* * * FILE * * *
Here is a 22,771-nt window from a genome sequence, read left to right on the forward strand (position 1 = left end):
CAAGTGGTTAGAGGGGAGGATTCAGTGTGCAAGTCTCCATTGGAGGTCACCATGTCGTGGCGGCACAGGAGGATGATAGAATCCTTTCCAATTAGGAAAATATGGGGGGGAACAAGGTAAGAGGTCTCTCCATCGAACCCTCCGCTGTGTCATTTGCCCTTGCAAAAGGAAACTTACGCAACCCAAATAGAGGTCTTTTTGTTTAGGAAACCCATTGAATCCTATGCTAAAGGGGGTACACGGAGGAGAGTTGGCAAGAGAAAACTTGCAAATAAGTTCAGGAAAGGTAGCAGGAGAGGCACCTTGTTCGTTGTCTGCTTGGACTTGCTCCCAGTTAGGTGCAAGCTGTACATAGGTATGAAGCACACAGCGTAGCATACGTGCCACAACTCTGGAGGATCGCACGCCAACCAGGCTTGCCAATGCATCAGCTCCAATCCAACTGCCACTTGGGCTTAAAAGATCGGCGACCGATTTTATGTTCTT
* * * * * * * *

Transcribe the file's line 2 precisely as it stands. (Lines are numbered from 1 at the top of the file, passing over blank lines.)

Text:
CAAGTGGTTAGAGGGGAGGATTCAGTGTGCAAGTCTCCATTGGAGGTCACCATGTCGTGGCGGCACAGGAGGATGATAGAATCCTTTCCAATTAGGAAAATATGGGGGGGAACAAGGTAAGAGGTCTCTCCATCGAACCCTCCGCTGTGTCATTTGCCCTTGCAAAAGGAAACTTACGCAACCCAAATAGAGGTCTTTTTGTTTAGGAAACCCATTGAATCCTATGCTAAAGGGGGTACACGGAGGAGAGTTGGCAAGAGAAAACTTGCAAATAAGTTCAGGAAAGGTAGCAGGAGAGGCACCTTGTTCGTTGTCTGCTTGGACTTGCTCCCAGTTAGGTGCAAGCTGTACATAGGTATGAAGCACACAGCGTAGCATACGTGCCACAACTCTGGAGGATCGCACGCCAACCAGGCTTGCCAATGCATCAGCTCCAATCCAACTGCCACTTGGGCTTAAAAGATCGGCGACCGATTTTATGTTCTT